So recast the problem as:

$Q(n,k,m,t):$ Given the family of *all* $k$ element subsets of $\{{1,\cdots,n\}}$, how large can a sub-family $\mathcal{F}$ be if we require that no $m$ of them have an intersection of size $t$?

Then your question is $Q(n,k,k',k')$. A very rough bound is that at the absolute largest we could imagine that every subset of of size $t$ is in $m-1$ members of $F$. If $N$ is the size of $F$ then counting in two ways all ways to select a member of $\mathcal{F}$ along with a further subset of size $t$ we have that $$N\binom{k}{t} \le (m-1)\binom{n}{t}$$ so $$N \le \frac{(m-1)\binom{n}{t}}{\binom{k}{t}} \tag{*}$$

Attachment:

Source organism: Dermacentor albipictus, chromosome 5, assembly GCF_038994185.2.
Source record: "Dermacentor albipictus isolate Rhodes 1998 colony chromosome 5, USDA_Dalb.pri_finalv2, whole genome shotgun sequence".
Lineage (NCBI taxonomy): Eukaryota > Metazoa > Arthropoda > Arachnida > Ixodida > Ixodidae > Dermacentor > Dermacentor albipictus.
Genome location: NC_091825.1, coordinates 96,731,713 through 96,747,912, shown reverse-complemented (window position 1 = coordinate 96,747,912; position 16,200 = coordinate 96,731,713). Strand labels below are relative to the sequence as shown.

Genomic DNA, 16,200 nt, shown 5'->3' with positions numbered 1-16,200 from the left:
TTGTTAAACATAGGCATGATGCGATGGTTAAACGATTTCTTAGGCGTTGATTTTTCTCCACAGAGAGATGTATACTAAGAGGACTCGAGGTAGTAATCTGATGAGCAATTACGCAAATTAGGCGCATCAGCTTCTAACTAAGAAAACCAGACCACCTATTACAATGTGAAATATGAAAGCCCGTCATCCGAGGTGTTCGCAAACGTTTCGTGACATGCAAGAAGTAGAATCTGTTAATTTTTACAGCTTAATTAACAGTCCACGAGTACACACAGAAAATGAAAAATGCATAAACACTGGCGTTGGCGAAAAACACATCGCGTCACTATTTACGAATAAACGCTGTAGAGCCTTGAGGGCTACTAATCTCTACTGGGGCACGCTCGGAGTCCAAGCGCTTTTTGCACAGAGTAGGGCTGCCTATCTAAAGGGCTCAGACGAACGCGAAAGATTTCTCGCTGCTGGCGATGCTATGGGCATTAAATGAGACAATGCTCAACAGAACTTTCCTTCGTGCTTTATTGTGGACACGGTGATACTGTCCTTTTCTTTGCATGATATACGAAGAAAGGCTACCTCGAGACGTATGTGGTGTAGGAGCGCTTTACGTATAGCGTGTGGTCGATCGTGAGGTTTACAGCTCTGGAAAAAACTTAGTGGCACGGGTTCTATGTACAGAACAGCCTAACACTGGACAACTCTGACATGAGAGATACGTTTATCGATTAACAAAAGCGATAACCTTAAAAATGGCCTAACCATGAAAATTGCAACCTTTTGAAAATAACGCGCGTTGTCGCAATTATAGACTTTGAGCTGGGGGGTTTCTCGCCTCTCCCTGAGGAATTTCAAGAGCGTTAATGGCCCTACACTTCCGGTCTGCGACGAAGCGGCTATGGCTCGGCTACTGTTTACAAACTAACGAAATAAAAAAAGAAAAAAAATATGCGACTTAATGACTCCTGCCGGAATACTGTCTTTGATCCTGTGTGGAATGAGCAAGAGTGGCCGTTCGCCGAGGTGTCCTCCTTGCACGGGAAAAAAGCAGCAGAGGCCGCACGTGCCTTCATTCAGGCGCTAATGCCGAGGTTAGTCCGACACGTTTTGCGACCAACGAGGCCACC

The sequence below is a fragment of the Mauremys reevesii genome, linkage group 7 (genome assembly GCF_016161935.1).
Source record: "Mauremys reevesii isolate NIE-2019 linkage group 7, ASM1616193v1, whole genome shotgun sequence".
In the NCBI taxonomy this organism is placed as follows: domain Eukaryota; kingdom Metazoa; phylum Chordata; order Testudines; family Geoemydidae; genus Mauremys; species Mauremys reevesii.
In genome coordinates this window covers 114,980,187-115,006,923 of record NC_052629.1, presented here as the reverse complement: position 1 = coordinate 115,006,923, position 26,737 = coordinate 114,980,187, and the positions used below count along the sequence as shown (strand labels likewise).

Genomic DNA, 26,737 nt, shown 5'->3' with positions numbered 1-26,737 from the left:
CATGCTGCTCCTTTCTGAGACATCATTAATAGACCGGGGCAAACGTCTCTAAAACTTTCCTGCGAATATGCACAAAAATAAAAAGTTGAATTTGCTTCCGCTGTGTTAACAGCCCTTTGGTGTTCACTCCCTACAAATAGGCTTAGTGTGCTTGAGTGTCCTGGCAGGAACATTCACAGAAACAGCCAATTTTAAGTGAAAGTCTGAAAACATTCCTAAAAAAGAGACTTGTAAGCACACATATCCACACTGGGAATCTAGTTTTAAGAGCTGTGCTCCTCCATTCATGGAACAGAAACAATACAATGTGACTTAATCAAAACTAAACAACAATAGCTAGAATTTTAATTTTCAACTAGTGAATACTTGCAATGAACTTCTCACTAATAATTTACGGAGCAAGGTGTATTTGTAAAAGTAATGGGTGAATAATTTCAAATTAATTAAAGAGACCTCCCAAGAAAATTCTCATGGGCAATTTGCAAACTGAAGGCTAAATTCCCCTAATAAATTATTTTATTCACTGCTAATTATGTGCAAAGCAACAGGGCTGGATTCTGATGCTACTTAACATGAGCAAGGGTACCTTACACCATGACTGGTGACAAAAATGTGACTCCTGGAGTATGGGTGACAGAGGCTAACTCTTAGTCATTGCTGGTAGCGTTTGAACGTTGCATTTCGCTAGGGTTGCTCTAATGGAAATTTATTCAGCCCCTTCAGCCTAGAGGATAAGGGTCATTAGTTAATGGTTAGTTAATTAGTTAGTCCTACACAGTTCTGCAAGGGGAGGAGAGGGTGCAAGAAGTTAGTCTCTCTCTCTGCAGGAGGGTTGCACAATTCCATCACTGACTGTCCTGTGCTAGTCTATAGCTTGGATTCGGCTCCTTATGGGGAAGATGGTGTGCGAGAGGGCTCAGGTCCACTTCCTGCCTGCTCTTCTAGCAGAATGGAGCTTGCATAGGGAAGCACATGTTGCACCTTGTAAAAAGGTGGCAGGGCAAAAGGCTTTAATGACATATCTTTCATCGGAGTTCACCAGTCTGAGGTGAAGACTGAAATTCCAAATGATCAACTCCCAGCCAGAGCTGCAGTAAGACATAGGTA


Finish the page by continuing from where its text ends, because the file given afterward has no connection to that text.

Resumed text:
It might be the case that that is not as crude as one might think in the sense that one can prove that there is for fixed $k,m,s$ always a family of size $N$ (rounded down to an integer) provided that $n$ is larger than some $n(k,m,s)$. However that could be a result of the form "there is at least one way to pick the family $\mathcal{F}$ which works" without any real guidance on how to get an actual specimen (nor an assurance that there are any examples with a compact description).

To get equality in $(*)$ requires the right hand side to be an integer (of course). Then $\mathcal{F}$ is called a $t$-design (with $\lambda=m-1$) and a Steiner system when $m=2$. A very exciting recent paper (link and description here) claims that this integrality condition is sufficient for existence, provided that $n$ is large enough.